Modern parenting has bombarded us with all sorts of parenting philosophies to choose from: free-range, helicopter, attachment, tiger, panda, slow, RIE. Sometimes, identifying so strongly with these labels can make it more difficult to compromise. I was heavily into attachment parenting with my oldest son and if my husband did anything that didn’t fit that model, I freaked out on him. Conversely, he felt my approach was way over-the-top and exhausting for both of us. This caused lots of problems until I finally realized I didn’t need to follow the attachment parenting approach to a T. I had to give up a little bit of control and trust that we both were doing the best we could.
Know That Different Parenting Styles Can Actually Benefit a Kid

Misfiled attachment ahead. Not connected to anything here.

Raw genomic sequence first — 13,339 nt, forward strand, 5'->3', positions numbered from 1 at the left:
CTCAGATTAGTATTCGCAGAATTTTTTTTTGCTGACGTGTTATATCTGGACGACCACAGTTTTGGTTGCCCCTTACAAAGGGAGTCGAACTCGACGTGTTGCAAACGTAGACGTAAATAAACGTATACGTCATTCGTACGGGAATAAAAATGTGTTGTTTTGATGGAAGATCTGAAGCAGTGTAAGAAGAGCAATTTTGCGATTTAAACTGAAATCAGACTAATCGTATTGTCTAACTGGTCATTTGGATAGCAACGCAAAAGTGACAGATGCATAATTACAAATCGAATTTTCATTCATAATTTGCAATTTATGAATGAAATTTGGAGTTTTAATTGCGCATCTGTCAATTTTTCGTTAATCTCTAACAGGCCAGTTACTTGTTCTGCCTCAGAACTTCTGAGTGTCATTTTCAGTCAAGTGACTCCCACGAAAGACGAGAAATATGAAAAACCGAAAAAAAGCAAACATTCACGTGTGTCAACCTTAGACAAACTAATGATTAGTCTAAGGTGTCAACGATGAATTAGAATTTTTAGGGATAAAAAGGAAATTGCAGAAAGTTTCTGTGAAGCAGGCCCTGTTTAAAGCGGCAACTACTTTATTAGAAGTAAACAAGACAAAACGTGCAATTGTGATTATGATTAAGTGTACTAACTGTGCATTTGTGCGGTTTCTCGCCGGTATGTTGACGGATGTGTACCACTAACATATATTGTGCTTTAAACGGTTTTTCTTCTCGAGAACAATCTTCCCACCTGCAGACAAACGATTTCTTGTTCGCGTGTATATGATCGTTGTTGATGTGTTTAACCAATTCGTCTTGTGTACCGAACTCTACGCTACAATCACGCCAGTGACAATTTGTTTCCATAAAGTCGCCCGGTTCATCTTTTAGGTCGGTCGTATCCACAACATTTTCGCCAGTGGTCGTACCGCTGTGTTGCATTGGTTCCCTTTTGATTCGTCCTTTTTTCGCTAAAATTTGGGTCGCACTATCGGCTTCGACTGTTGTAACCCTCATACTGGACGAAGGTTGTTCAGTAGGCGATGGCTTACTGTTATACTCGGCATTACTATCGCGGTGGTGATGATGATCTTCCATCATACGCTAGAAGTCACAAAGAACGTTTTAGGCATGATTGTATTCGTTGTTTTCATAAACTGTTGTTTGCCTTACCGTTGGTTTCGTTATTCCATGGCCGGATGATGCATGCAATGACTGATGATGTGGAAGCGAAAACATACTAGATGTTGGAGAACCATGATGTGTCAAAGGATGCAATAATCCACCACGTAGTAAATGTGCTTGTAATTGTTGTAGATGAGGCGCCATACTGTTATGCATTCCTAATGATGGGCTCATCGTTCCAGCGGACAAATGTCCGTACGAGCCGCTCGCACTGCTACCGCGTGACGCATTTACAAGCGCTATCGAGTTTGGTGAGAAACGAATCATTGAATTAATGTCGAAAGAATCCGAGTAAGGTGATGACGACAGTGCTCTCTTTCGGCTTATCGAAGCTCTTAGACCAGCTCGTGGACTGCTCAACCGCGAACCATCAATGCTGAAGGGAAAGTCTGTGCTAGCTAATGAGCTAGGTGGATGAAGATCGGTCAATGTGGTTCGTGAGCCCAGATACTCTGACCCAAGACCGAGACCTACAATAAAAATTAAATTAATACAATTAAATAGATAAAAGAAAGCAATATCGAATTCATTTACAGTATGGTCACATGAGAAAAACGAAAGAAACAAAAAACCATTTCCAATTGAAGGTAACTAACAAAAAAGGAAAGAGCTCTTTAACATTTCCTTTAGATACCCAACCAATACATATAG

Sometimes, when parents disagree on different aspects of the job, it’s no big deal and can actually be beneficial. “When parents have different parenting styles, for the most part, that’s no problem,” Pearlman says. “As long as they agree on a few non-negotiable rules and the consequences, it can work just fine. One can be strict and the other carefree. One can be silly and the other serious. It can be great to have that kind of diversity in the household.”
However, Pearlman says that differences of opinion widen when things get heated. “The problem arises when parents don’t back each other up or they disagree strongly on the rules in the house,” she explains. “If one parent is trying to enforce something and the other overturns it or ignores the consequences, it is problematic. When parents are not on the same page, kids learn to work the system. They pit one parent against the other for their own benefit.”